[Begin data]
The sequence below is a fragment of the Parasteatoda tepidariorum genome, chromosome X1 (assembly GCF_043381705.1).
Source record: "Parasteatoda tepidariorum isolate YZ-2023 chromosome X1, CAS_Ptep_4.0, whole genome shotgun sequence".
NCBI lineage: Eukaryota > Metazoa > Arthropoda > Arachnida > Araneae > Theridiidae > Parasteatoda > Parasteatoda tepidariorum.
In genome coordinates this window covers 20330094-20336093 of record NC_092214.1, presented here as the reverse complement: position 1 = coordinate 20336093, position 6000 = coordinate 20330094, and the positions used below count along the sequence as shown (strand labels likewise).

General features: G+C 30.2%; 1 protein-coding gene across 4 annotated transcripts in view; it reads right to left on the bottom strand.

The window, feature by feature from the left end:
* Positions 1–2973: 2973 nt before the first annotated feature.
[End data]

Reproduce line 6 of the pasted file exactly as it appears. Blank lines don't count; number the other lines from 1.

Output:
The window, feature by feature from the left end: